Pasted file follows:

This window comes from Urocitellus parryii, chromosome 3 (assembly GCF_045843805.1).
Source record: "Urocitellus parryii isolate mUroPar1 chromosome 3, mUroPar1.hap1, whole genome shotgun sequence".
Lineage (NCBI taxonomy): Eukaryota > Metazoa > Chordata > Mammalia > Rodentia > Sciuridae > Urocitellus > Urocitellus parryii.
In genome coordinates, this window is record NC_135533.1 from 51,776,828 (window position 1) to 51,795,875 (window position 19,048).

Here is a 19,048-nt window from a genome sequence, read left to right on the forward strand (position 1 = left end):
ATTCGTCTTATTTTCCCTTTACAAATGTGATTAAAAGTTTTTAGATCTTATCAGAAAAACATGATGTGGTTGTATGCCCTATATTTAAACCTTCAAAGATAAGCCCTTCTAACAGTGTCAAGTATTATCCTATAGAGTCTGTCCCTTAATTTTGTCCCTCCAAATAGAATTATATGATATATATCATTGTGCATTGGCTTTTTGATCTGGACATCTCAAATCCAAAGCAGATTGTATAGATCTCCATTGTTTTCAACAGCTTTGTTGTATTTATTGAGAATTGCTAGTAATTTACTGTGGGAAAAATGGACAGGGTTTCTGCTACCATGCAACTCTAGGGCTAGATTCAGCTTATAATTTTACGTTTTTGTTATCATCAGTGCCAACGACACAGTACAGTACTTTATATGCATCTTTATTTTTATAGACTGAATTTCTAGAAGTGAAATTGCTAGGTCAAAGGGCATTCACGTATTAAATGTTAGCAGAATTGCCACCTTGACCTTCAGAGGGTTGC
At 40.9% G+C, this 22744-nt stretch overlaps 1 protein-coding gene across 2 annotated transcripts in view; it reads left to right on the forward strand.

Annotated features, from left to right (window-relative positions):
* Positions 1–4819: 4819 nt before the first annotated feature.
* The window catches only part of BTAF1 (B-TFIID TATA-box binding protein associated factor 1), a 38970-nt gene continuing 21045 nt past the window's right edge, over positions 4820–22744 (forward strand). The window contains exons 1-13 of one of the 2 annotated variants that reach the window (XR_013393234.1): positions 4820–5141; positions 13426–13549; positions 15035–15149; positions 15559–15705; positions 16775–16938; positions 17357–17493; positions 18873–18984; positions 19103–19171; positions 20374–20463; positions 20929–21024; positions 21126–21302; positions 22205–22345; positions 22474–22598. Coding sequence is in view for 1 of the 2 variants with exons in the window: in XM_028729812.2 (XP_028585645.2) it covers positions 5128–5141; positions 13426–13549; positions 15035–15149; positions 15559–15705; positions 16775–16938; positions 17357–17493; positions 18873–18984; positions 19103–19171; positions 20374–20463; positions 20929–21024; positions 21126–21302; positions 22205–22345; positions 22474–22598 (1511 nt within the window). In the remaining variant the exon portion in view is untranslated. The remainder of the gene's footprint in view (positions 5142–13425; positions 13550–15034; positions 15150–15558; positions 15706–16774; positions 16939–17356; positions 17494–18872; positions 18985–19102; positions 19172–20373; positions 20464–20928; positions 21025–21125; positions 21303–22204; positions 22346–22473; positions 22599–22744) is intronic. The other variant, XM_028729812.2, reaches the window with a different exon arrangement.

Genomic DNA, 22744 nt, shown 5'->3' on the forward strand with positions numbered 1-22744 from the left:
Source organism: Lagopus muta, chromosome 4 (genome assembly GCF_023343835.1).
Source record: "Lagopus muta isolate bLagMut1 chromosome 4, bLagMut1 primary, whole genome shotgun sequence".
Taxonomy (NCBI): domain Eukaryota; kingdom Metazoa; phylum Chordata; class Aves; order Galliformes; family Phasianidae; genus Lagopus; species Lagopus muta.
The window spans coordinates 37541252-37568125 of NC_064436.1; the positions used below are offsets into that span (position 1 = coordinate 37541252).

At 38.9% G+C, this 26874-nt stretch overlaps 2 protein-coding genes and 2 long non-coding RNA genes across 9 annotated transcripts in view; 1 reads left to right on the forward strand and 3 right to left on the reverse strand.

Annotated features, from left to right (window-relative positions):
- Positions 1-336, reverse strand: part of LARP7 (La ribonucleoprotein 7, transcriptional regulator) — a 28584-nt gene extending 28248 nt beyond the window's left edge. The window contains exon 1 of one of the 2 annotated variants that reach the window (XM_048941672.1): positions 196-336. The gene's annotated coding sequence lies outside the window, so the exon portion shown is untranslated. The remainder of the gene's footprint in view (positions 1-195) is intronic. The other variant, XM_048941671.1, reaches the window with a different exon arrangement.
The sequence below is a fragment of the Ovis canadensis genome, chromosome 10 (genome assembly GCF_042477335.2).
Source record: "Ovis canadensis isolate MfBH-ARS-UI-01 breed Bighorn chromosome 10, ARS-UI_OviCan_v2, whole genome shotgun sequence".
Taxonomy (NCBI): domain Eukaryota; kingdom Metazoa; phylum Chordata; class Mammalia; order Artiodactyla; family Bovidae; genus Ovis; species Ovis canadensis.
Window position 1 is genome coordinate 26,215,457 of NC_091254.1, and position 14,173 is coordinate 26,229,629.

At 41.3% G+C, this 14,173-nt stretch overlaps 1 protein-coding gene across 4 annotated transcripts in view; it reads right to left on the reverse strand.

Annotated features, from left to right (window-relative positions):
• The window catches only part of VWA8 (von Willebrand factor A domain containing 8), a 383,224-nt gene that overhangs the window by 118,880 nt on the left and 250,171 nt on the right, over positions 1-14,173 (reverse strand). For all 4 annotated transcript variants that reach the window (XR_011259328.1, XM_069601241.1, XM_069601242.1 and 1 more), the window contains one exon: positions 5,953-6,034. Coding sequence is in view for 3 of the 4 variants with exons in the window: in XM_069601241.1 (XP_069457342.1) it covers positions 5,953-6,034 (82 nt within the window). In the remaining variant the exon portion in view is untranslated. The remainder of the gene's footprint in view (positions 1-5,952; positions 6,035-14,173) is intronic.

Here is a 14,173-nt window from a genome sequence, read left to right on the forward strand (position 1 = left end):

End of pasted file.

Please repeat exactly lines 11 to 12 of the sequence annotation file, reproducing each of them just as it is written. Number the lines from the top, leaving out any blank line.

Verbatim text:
Genomic DNA, 22744 nt, shown 5'->3' on the forward strand with positions numbered 1-22744 from the left:
Source organism: Lagopus muta, chromosome 4 (genome assembly GCF_023343835.1).